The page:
"A portrait is a picture in which there is just a tiny little something not quite right about the mouth." -- John Singer Sargent

Wednesday, January 12, 2022

Henry Wilson

This 1859 photo of Henry Wilson, Senator from Massachusetts, Thirty-fifth Congress by  Julian Vannerson belongs to Brady Handy Collection at the Library of Congress.

Funk and Wagnalls give us this short bio of Wilson.

Wilson, Henry (1812–75), 18th vice-president (1873–75) of the U.S. A native of New Hampshire, Wilson served as an indentured farm laborer in his youth. Subsequently he learned shoemaking and in the late 1830s acquired ownership of a shoe factory in Natick, Mass. In 1840 he was elected to the Massachusetts legislature and became a U.S. senator from Massachusetts in 1855. Having been a member of the Whig, Free-Soil, and Know-Nothing parties, he joined the newly formed Republicans in 1855. As chairman of the Senate Committee on Military Affairs during the American Civil War, Wilson played an important role in recruiting, equipping, and training Union forces. He served as vice-president under Ulysses S. Grant.

Henry Wilson was born in Farmington, New Hampshire. Two historical markers mark the spot.

Photo by Cosmos Mariner, HMdb.
Born in Farmington February 16, 1812, Jeremiah Jones Colbath, this self-educated farm boy changed his name when of age to Henry Wilson. He became a teacher, member of Congress, United States Senator and took office as Vice President under President Ulysses S. Grant March 4, 1873. He suffered a stroke and died in the Vice President’s chambers in the Capitol, November 22, 1875.
Photo by Cosmos Mariner, HMdb.
Henry Wilson
Vice President
U.S.A.
Born Here
Feb. 16, 1812

For a 1901 notice of this marker see M. J. White One of New Hampshire's Self-Made Men, in the New Hampshire College Monthly.


Springing from his humble origin as a shoe-maker in Natick Mass., Wilson came to be called “The Natick Cobbler” or the “Natick Shoemaker” and so he was called when he ran for vice-president in 1872.


 U.S. Grant, “The Galena Tanner”, running for his second term, headed the Republican ticket. This “Working-Man's Banner” poster emphasized the working-class origins of the Republican candidates.

Published by Currier & Ives, 1872

Henry Wilson's Shoe Shop survives and is on the National Regiser of Historic Places. This picture by Arthur C. Haskell is from 1937. (LOC)

Henry Wilson Shoe Shop, West Central & Mill Streets, Natick, Middlesex County, MA,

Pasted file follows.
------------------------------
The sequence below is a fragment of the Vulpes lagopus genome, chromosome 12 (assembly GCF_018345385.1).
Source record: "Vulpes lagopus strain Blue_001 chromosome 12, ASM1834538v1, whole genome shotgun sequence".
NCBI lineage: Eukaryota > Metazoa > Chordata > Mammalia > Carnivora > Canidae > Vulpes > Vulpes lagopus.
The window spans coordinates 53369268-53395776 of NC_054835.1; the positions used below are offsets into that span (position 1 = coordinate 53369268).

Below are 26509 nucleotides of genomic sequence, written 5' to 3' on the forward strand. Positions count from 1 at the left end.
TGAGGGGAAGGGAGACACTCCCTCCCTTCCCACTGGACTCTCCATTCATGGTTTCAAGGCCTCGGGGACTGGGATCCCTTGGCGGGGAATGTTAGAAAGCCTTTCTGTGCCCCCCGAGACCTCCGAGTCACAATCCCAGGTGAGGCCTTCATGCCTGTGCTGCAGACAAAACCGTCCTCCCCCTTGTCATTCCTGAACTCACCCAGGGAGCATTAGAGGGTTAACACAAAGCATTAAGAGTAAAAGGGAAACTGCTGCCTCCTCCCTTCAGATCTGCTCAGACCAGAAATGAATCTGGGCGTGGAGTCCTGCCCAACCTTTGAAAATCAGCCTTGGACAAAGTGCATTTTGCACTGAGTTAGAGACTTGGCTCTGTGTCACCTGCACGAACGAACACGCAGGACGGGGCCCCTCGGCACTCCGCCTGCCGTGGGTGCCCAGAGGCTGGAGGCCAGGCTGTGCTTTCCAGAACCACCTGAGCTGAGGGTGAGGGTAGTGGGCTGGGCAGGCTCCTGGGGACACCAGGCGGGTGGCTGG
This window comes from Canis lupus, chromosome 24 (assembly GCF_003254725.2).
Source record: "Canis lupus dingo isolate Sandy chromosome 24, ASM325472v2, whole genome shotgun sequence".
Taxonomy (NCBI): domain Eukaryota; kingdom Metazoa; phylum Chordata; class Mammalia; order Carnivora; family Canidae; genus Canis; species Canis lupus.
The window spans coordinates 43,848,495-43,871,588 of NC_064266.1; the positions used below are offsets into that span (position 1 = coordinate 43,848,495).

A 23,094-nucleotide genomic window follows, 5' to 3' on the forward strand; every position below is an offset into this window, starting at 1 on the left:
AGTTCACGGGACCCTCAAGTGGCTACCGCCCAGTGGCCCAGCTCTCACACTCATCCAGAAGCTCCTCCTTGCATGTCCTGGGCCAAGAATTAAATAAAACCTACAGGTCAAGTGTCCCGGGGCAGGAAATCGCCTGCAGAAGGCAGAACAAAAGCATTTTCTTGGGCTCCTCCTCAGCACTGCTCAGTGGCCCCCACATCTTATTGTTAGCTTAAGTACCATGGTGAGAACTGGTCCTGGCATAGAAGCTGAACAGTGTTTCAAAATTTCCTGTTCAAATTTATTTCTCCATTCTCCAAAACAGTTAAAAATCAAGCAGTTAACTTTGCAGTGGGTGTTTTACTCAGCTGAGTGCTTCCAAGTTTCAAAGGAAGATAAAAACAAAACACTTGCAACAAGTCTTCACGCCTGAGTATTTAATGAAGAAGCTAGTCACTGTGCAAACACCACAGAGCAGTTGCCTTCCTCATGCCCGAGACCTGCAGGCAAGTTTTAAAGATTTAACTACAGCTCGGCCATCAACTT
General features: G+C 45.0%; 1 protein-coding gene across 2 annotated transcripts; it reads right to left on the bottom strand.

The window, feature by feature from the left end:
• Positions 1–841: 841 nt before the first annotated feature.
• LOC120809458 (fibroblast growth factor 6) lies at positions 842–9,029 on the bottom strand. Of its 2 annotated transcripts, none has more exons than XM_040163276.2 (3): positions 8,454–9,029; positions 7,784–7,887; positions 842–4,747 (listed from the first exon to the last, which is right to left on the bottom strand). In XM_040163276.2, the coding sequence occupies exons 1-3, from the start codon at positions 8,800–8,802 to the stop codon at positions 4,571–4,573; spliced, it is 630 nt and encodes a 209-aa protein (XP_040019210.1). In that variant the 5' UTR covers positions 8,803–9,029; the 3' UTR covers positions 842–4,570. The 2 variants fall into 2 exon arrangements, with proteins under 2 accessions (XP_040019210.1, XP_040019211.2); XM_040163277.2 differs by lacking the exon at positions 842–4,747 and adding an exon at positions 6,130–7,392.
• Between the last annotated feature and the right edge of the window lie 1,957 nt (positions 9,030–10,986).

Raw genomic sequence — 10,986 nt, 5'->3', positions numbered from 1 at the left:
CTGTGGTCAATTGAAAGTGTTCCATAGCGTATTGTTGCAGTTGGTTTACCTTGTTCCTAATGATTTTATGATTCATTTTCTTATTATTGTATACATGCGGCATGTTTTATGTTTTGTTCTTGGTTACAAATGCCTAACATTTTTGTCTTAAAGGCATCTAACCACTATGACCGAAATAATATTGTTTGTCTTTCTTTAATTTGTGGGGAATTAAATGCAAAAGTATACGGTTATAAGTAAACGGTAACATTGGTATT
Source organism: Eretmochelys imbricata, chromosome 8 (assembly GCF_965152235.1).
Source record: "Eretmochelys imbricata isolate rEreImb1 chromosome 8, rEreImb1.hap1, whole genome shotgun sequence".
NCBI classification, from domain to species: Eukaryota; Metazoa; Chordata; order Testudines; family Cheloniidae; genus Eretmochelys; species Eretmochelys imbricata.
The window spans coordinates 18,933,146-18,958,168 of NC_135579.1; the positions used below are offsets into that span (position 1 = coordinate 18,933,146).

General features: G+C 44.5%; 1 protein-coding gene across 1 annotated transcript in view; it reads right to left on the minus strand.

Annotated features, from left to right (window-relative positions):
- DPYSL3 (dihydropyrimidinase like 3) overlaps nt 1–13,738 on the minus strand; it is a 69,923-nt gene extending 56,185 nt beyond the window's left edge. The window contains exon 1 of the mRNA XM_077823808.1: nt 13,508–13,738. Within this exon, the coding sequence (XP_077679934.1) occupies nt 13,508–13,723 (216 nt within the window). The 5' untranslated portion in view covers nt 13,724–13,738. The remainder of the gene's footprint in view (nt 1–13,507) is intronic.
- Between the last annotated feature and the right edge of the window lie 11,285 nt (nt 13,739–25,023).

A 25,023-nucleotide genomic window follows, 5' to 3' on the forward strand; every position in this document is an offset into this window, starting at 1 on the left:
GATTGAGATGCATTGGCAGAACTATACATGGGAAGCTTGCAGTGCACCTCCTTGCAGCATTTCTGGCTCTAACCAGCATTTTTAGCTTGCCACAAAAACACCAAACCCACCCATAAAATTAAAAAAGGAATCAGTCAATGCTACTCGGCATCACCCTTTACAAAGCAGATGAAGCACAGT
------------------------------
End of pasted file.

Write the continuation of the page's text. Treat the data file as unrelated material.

Arthur C. Haskell, Photographer
The sign reads:
In This Little Shop
Henry Wilson
Vice President of the United States
Learned to Make Shoes
He was known as
“The Natick Cobbler”

During the Civil War, Senator Wilson was chairman of the Committee on Military Affairs. In 1861 he raised a brigade of Massachusetts Militia, The 22nd Massachusetts Infantry Regiment. He held, thereby, the rank of Brigadier General in the Massachusetts Militia and Colonel in the U.S. Army. This engraving of  “Col. Henry Wilson of Mass.” by John Chester Buttre after Mathew B. Brady shows him in uniform.

Col. Henry Wilson of Mass.


Wilson famously carried a picnic basket when he went out in his carriage to witness the Battle of Bull Run. He was caught up in the subsequent chaos of the rout and had to walk back to Washington. A rumor blamed Wilson for the loss, accusing him of revealing military plans to Confederate spy, Rose O'Neil Greenhow.

In December of 1861, Henry Wilson introduced the bill that abolished slavery in the District of Columbia, which after overcoming severe opposition,  President Lincoln signed into law on March 3, 1863.  Will P. Kennedy in his column in The Washington Star, July 15, 1945, tells how this fulfilled a long-time goal for Wilson.
Wilson's Abolition Act fulfilled a pledge made 26 years before when he first came to Washington. He boarded for a month on Capitol Hill and visited William's notorious slave pen at Seventh and B streets. “I saw slavery beneath the shadow of the flag that waved over the Capitol,” he said, “I saw the slave pens. I left the Capital of my country with the unalterable resolution to give all that I had to the cause of emancipation in America.” From Washington he returned to Dartmouth College and at the close of the school year spoke on the affirmative side of the question: “Ought slavery to be abolished in the District of Columbia?” -- Will P. Kennedy